It might seem strange to talk about limits to creativity. After all, isn’t it about thinking beyond borders? Haven’t our previous posts encouraged free ideation, letting go of boundaries and preconceptions?
Well, yes and no. Vision is one thing, but to be financially viable, innovation should facilitate better business value. Fear of impractical results and unfeasible plans is often what deters leaders from investing too much in creativity – the prospect of channeling resources away from the business’ core value and coming away with dreams.
And dreams are inspiring and admirable, yes, but are they all practical?
If creativity is to be valuable, to be encouraged, we need a way to channel that creative energy. We need a focus – a focus on our customers, to be specific.
Only a few years ago, we came across some surprising figures. Given that so many businesses claim to be customer-centric, we were startled to read that only 14% of marketers believed this was actually the case at their firms. On top of this, only 11% felt their customers would attest to that.
With companies already spending so much on market research, it only makes sense to link it with the creative process. Fear of failure, of impractical ideas, a hesitance to invest in innovation – all are easily solved by highlighting the importance of a customer strategy from the very outset of the creative process.
At the end of the day, it’s not about how much you spend on innovation, creativity, or research, but how you spend it. And your customers are your most important asset.
By making sure that innovation centers around the consumer – rather than, let’s say tech or efficiency – teams can channel their creative energy to produce much more valuable outcomes. So how does it work?
We’ve been fortunate enough to facilitate inclusive strategizing sequences for hugely successful international companies over the years. Here are some things we’ve noticed about their consumer-focused creative processes:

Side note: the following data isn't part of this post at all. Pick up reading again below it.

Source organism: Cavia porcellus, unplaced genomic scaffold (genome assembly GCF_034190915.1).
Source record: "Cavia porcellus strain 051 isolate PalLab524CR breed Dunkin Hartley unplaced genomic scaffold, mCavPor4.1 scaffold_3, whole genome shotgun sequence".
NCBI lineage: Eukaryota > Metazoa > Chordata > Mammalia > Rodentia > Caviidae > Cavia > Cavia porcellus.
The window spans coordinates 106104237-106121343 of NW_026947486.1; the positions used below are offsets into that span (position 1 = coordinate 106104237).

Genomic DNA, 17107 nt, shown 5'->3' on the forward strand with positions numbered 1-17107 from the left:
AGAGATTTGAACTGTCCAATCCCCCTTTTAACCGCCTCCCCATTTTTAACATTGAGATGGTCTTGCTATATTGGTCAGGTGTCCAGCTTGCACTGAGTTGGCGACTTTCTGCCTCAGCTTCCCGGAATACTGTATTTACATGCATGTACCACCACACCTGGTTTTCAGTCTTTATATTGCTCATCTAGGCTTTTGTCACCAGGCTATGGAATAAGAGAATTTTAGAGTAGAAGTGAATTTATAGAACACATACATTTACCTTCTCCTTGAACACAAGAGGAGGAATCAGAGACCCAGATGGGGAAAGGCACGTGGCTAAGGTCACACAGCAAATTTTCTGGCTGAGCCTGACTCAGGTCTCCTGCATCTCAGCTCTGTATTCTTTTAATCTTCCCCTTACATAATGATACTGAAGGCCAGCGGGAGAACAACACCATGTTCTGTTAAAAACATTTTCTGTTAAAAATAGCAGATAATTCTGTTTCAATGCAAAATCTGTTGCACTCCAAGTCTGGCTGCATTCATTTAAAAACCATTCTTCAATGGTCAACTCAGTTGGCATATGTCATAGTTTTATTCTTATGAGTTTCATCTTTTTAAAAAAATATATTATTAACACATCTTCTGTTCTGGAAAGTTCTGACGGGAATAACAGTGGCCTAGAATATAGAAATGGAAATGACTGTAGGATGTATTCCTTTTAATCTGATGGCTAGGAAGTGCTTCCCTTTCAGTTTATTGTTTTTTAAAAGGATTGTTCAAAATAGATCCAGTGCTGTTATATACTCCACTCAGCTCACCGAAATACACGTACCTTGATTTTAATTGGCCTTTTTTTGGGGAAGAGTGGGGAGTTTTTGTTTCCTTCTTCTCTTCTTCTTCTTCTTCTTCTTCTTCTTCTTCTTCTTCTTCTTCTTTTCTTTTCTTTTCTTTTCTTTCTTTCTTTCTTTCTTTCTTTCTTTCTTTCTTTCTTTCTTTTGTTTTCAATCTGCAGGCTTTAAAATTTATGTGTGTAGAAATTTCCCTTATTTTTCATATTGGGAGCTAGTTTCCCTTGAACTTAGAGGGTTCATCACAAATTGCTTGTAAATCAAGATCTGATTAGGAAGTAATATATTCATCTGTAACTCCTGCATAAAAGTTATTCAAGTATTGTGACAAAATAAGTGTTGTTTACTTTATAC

– People, not stats. Highly successful, customer-centric teams don’t just think about their target markets. They bring strong consumer knowledge to the table by combining hard data with real-world experience of the customer journey. They can put themselves in a buyer’s shoes – whether existing or prospective – and relate to their journey. How could we make that better? What would we want to see during this process?
– Everybody knows. Customer knowledge isn’t elusive in these companies. Not everybody in an organization works directly with customers, but because there are systems in place that allow them to communicate, they are already aligned. Rather than clarifying “Which customers?” they begin from the same page.
– Everybody understands the bigger picture. To make that crucial link between innovation and customers, team members need to be well aware of the company strategy. Whether that’s penetrating new markets, doubling down on their existing clientele, or improving the buyer journey, they have a clear “Why” in mind. They can focus on new ideas around How, and What.
Customer insights, communication, and alignment with your business mission are all essential components of a customer strategy. But what about keeping things on track during the creative process?
At TTGG, we use the NUF Test to stay on track. It stands for New, Useful, and Feasible. When an idea has been suggested, we invite group members to rank it out of 10 on three criteria.
– Is it New? In other words, has it been done before? Is it significantly different from an existing, or unsuccessful solution?
– Is it Useful? Does it solve a customer pain point, help us reach new clients, or effectively address the problem?
– Is it Feasible? Is it excessively expensive? Risky? Difficult?
Sum up your overall score, which should be a figure out of 30 – and your customer-centric ideas are ready to compare against one another.
Customer-focused innovation is outwardly focused. Given that consumer needs and expectations change rapidly, it’s one of the most – if not the most – important ways to adapt to a changing business environment.
Rather than recklessly innovating for the sake of it, or not getting creative at all for fear of waste, it encourages strategic alignment. It can be applied both to product-level or business model innovation and can lead to more definitive success or failure than guessing about what tech might work.
Time To Grow Global’s inclusive strategizing sequences are based on your company’s needs and its unique strategic goals. We facilitate workshops that harness your team’s knowledge and creativity so that you can develop clear, actionable goals for the future. And, we’re always ready to talk creativity or strategy, so drop us a line any time!
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